Post-academic mind poison: WWaAT (What would an academic think?)

#academia #itchytweed

There are two kinds of mind poison that linger after extracting oneself from the academic priesthood. The first is yourself thinking like an academic. That's about thinking of projects as never-ending, worrying that your expertise is not expert enough, drowning in imposter syndrome, giving away your labor for free and so forth. But there's a second kind of academic mind poison too, not completely divorce-able from the first, which fosters the condition of constantly looking over one's shoulder, an intrusive thought which asks “What would an academic think?” about whatever it is that you are doing.

I struggle with this WWAAT (pronounced “Whhhaaaat?”, with extreme condescension) ailment periodically. It's easy to think that's just my critical brain doing its thing, but over time I've come to realize that it is the trained reflex borne from specific sorts of signals and cues that one gets as a graduate student and professor. In a simple sense, academia is always about decorum: one feels constant pressure to conform. That is natural in a highly hierarchical system. So one learns very quickly how to have conversations with “senior” peers both in a department or in one's discipline at large. There are certain areas of research or teaching that are more acceptable than others. There's a box that you are put in, often in graduate school but certainly by the time of daily professoring, where you are expert in x, y, or z and pretending or acting otherwise is an indulgence at best, professionally prosecutable in the skirmish wars of teaching schedules or publication. Some research is better left to the future, for “after tenure” or some undefined halcyon day when you won't have to worry about what grant agencies or peer review committee think. And then there are the soft decora, post-lecture parties where you need to talk aout the right places to visit in Rome or have the correct opinion on a recent article or be on the right side of a departmental faction.

I have had all of these experiences, reinforced both implicitly and, usually, with explicit admonition from well-meaning people. I would like to say the advice was wrong or misguided, but in fact in all cases they were right. Deviating from the lines or pursuing those pursuits would have and is looked down upon or looked on askance. The fact is that the academic system is set up to reward a certain kind of cultivated groupthink. So-called peer review simply reinforces this, as does the still widespread though perhaps a bit ess ostentatious system of insider networks and personal connetions. I have in many cases benefited from this; in other cases not.

That is all a problem within academia, but not really my interest. (Indeed, one could hardly build a better engine for creating a groupthink cult than a highly hierarchical power structure cloaked in the language of collectivity and peer power.) The issue is how much that inculcation lingers. I find myself still thinking, about endeavours in business or writing or anything public but well outside my life in academia, what would an academic think? What would that audience that I hvae had to worry about for so long think about this bit of popularizing writing? (answer: waste of time. finish the book. that's the only thing that matters.) What would they make of me doing a podcast? (answer: panderer! oh, how you'e lowered yourself!) What about all the teaching I do? (answer: stop wasting your time. No one cares.) And the business side of things, well, that would just be an epic dismissal I'm sure (“Selling out the life of the mind, I see...”, “Couldn't cut it!”, folllowed by a big dose of “Just who do you think you are?!” and belittling).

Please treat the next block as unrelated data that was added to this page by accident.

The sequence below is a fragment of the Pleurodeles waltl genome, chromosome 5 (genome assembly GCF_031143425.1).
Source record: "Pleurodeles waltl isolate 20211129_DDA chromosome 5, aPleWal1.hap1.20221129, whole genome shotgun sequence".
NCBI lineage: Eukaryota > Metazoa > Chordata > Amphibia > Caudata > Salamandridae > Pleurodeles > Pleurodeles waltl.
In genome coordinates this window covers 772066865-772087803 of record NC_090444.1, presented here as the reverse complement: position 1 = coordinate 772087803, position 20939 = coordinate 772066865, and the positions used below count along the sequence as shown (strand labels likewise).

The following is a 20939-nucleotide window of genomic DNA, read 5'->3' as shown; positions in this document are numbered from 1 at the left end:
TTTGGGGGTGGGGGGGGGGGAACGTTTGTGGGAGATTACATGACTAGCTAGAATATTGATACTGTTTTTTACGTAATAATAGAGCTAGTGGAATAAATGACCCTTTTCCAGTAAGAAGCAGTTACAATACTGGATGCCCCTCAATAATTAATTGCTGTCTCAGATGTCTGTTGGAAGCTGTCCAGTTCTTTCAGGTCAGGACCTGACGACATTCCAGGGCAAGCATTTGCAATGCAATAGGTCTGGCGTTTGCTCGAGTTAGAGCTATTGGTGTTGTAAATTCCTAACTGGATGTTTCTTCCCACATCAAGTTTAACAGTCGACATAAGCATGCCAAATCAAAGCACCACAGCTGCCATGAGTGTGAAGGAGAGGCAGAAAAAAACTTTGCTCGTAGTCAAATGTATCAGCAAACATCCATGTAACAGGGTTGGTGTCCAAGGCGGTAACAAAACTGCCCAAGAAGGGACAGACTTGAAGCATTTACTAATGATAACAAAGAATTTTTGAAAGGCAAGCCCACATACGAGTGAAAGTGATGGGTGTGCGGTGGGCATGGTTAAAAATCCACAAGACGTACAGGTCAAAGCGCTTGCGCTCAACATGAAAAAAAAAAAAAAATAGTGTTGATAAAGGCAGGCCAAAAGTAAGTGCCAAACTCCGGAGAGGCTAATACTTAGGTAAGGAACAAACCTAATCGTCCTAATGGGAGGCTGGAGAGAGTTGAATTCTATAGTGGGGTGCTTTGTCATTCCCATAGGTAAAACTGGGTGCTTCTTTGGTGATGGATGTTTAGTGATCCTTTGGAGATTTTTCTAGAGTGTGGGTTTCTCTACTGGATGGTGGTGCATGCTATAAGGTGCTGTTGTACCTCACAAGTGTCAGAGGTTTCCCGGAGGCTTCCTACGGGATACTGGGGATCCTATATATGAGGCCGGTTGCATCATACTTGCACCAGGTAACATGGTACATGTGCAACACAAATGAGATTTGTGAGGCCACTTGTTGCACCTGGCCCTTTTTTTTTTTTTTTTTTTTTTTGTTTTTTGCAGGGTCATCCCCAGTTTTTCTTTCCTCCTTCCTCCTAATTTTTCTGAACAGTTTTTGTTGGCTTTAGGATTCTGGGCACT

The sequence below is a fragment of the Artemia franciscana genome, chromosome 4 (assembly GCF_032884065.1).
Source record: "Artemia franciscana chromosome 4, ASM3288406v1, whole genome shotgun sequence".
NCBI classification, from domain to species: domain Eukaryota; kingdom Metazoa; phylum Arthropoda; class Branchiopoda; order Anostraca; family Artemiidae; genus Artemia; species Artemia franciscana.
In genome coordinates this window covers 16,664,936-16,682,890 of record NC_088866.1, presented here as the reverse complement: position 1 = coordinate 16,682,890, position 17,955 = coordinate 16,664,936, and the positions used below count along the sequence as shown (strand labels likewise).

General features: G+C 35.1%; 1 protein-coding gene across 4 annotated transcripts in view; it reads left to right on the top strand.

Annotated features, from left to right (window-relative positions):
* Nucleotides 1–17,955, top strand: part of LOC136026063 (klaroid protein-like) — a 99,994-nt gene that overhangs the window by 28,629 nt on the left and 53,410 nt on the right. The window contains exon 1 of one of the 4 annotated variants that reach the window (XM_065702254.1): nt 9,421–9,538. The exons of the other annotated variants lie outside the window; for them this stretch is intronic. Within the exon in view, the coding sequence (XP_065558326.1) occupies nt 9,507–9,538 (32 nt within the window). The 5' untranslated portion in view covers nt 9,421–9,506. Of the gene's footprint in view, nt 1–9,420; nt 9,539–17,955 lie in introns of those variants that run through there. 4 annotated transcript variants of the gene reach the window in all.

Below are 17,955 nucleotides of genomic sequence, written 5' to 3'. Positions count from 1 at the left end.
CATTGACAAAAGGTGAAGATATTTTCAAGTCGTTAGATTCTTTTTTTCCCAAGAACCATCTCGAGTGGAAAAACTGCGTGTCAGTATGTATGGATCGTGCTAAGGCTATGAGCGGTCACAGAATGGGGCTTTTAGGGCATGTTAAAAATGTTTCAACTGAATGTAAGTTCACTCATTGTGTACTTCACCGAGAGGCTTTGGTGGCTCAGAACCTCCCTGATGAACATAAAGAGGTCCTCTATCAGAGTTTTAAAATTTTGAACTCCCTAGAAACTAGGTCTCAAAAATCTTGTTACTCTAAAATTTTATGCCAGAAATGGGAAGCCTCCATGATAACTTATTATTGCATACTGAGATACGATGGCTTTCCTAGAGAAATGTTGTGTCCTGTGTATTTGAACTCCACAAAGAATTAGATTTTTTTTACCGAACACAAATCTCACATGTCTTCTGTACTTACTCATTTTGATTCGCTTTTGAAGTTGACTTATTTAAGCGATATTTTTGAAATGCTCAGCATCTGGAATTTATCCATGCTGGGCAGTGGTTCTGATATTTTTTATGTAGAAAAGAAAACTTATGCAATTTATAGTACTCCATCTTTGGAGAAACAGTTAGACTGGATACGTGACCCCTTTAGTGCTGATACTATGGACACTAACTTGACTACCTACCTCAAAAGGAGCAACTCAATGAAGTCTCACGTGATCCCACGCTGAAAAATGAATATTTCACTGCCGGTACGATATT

The appropriate point would of course be “who cares what academics think?” No one should spend a second worrying what the cult thinks of the world at large. In most cases, that academic habituation reeks of fear: the fear of stepping outside a box or imaginingthe value of things that aren't within the “academic” world. The well-meaning advice of people has always been about their concern, because they did care in many cases; but it was focused around a fear, a fear of what otherws would think, a fear of rejection. What kind of a way is that to think all the time?

That poison has to be purged. For my own work, it's a daily struggle to let those intrusive thoughts float away. But it's a forever scar. Maybe it won't hurt so much or ache, but it can't be completely undone. At a practical level, getting rid of that poison means committment to other activities, spending time among people who don't have those academically-twisted ways of viewing the world. It means thinking a bit less about expectations or expertise or how one appears. It may be a bit of shedding vanity. If I look like a moron or a fool, so be it. Life is short and at a certain point, maybe there isn't so much left to prove.

For academia itself, I don't know if that culture can ever improve. Once institutionalized, there will always be some who are comfortable in that power structure and in that cult. They will defend it by claiming that they are upholding standards or that they are championing the bounds of the discipline. or they'll hide behind the weasel words of shared governance and peer review, ideas which in theory could be mechanisms for equality and raising all boats but in practice are tools wielded for power and prestige and with effects contrary to their stated intentions. But there may be more that can be done to provide counterweights to this kind of thinking. (and indeed, there are some initiatives that have this effect, partiuclalry aimed at graduate students.)

In the meantime, the answer to “what would an academic think” should be pretty clear. No one should care what an academic thinks.